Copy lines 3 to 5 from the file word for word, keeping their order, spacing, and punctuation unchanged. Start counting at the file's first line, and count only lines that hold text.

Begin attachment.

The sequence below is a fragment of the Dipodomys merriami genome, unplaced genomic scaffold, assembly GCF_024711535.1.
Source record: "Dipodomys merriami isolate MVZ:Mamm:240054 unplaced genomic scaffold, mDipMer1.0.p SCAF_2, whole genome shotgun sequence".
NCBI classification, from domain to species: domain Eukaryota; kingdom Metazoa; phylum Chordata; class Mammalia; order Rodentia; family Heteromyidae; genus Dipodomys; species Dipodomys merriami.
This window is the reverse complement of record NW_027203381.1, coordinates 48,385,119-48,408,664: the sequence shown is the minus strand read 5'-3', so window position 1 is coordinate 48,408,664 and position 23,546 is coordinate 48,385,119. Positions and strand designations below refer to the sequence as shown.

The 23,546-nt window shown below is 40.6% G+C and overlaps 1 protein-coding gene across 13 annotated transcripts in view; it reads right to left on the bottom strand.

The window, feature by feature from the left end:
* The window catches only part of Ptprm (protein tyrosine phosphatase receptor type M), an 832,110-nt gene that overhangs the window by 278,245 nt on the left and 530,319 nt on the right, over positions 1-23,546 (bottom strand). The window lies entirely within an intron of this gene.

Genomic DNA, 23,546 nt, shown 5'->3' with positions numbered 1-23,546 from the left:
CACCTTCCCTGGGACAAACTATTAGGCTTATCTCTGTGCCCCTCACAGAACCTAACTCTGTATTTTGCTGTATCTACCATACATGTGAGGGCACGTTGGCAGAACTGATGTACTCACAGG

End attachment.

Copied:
NCBI classification, from domain to species: domain Eukaryota; kingdom Metazoa; phylum Chordata; class Mammalia; order Rodentia; family Heteromyidae; genus Dipodomys; species Dipodomys merriami.
This window is the reverse complement of record NW_027203381.1, coordinates 48,385,119-48,408,664: the sequence shown is the minus strand read 5'-3', so window position 1 is coordinate 48,408,664 and position 23,546 is coordinate 48,385,119. Positions and strand designations below refer to the sequence as shown.

The 23,546-nt window shown below is 40.6% G+C and overlaps 1 protein-coding gene across 13 annotated transcripts in view; it reads right to left on the bottom strand.